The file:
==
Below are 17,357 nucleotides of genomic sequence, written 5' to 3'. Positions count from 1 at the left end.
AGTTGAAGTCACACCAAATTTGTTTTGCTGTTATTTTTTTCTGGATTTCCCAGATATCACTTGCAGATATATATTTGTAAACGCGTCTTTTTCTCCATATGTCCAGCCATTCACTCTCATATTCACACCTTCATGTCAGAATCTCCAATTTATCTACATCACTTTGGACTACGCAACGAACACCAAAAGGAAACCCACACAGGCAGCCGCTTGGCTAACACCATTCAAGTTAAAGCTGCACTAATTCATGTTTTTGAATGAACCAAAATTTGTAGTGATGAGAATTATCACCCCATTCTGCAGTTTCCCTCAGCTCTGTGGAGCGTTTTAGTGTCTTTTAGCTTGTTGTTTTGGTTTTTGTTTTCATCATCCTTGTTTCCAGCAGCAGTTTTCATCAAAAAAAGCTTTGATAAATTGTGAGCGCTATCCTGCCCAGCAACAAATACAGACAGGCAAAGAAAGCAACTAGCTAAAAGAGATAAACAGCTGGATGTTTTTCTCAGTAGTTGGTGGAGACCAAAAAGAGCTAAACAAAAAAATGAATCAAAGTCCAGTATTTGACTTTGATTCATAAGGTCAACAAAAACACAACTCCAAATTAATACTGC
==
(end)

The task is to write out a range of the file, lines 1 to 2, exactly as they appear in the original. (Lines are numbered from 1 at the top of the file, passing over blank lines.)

Below are 17,357 nucleotides of genomic sequence, written 5' to 3'. Positions count from 1 at the left end.
AGTTGAAGTCACACCAAATTTGTTTTGCTGTTATTTTTTTCTGGATTTCCCAGATATCACTTGCAGATATATATTTGTAAACGCGTCTTTTTCTCCATATGTCCAGCCATTCACTCTCATATTCACACCTTCATGTCAGAATCTCCAATTTATCTACATCACTTTGGACTACGCAACGAACACCAAAAGGAAACCCACACAGGCAGCCGCTTGGCTAACACCATTCAAGTTAAAGCTGCACTAATTCATGTTTTTGAATGAACCAAAATTTGTAGTGATGAGAATTATCACCCCATTCTGCAGTTTCCCTCAGCTCTGTGGAGCGTTTTAGTGTCTTTTAGCTTGTTGTTTTGGTTTTTGTTTTCATCATCCTTGTTTCCAGCAGCAGTTTTCATCAAAAAAAGCTTTGATAAATTGTGAGCGCTATCCTGCCCAGCAACAAATACAGACAGGCAAAGAAAGCAACTAGCTAAAAGAGATAAACAGCTGGATGTTTTTCTCAGTAGTTGGTGGAGACCAAAAAGAGCTAAACAAAAAAATGAATCAAAGTCCAGTATTTGACTTTGATTCATAAGGTCAACAAAAACACAACTCCAAATTAATACTGC